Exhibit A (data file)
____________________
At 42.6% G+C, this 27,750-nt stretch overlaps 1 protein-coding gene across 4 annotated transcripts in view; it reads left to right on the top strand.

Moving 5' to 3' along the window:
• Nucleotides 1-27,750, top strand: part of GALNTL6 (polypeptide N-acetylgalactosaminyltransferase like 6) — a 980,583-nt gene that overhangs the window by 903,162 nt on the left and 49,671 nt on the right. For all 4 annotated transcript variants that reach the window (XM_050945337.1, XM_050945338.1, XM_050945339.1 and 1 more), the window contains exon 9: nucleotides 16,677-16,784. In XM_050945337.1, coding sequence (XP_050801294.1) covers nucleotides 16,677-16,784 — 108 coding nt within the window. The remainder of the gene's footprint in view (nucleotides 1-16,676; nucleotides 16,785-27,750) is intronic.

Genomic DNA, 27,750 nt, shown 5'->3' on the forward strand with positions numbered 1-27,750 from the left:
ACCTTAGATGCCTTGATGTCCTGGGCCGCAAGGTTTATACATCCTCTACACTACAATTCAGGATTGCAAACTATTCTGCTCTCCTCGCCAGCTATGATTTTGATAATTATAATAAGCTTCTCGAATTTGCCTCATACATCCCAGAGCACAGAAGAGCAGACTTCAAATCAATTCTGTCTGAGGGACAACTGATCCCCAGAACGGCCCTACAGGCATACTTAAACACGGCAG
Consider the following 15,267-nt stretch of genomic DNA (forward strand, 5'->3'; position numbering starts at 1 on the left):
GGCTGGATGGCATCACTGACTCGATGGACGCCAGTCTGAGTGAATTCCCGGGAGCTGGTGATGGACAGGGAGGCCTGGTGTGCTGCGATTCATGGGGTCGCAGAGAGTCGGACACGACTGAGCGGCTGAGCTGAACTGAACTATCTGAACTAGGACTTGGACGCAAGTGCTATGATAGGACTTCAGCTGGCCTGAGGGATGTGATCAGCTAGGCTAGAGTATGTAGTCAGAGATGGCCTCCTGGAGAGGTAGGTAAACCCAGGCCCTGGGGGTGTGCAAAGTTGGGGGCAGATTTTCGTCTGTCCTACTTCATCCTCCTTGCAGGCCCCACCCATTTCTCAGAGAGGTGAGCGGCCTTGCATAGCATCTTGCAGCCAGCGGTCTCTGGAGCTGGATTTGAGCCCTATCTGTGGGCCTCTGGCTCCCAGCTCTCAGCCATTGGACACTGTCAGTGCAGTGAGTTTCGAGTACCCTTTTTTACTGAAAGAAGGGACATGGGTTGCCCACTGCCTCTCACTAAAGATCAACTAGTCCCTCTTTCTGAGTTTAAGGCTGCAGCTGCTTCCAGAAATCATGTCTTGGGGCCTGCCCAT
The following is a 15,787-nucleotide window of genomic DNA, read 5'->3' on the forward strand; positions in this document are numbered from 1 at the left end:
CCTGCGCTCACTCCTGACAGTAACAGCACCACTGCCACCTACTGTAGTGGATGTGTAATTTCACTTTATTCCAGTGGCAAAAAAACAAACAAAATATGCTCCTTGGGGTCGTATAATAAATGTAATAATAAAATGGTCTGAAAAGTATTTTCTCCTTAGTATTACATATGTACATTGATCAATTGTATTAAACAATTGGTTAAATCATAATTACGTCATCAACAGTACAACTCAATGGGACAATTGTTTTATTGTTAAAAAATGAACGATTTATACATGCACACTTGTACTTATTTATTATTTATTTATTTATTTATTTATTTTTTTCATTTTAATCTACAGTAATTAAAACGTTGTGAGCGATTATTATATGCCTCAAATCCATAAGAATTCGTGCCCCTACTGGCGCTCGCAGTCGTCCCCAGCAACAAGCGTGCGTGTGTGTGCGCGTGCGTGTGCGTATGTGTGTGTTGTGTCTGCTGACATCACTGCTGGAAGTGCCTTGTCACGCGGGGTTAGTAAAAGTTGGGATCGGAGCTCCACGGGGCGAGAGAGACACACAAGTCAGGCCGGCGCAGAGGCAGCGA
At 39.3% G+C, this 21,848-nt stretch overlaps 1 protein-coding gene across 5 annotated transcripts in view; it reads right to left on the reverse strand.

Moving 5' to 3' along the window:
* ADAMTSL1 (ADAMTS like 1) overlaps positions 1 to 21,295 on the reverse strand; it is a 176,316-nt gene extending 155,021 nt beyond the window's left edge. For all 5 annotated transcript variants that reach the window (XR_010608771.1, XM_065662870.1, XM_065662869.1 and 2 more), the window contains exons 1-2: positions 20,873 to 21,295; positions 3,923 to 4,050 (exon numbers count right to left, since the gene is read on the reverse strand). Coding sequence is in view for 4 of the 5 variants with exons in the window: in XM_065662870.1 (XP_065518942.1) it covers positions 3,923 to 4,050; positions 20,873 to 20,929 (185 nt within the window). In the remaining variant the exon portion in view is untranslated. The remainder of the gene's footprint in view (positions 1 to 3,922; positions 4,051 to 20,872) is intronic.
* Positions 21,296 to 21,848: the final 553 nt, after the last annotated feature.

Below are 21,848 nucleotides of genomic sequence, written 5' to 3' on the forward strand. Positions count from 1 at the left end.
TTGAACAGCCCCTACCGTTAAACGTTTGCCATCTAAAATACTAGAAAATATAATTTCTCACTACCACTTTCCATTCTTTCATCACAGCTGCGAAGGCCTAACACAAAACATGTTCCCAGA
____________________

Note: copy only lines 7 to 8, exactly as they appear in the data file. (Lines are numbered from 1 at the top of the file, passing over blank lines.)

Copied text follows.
GGCTGGATGGCATCACTGACTCGATGGACGCCAGTCTGAGTGAATTCCCGGGAGCTGGTGATGGACAGGGAGGCCTGGTGTGCTGCGATTCATGGGGTCGCAGAGAGTCGGACACGACTGAGCGGCTGAGCTGAACTGAACTATCTGAACTAGGACTTGGACGCAAGTGCTATGATAGGACTTCAGCTGGCCTGAGGGATGTGATCAGCTAGGCTAGAGTATGTAGTCAGAGATGGCCTCCTGGAGAGGTAGGTAAACCCAGGCCCTGGGGGTGTGCAAAGTTGGGGGCAGATTTTCGTCTGTCCTACTTCATCCTCCTTGCAGGCCCCACCCATTTCTCAGAGAGGTGAGCGGCCTTGCATAGCATCTTGCAGCCAGCGGTCTCTGGAGCTGGATTTGAGCCCTATCTGTGGGCCTCTGGCTCCCAGCTCTCAGCCATTGGACACTGTCAGTGCAGTGAGTTTCGAGTACCCTTTTTTACTGAAAGAAGGGACATGGGTTGCCCACTGCCTCTCACTAAAGATCAACTAGTCCCTCTTTCTGAGTTTAAGGCTGCAGCTGCTTCCAGAAATCATGTCTTGGGGCCTGCCCAT
The following is a 15,787-nucleotide window of genomic DNA, read 5'->3' on the forward strand; positions in this document are numbered from 1 at the left end: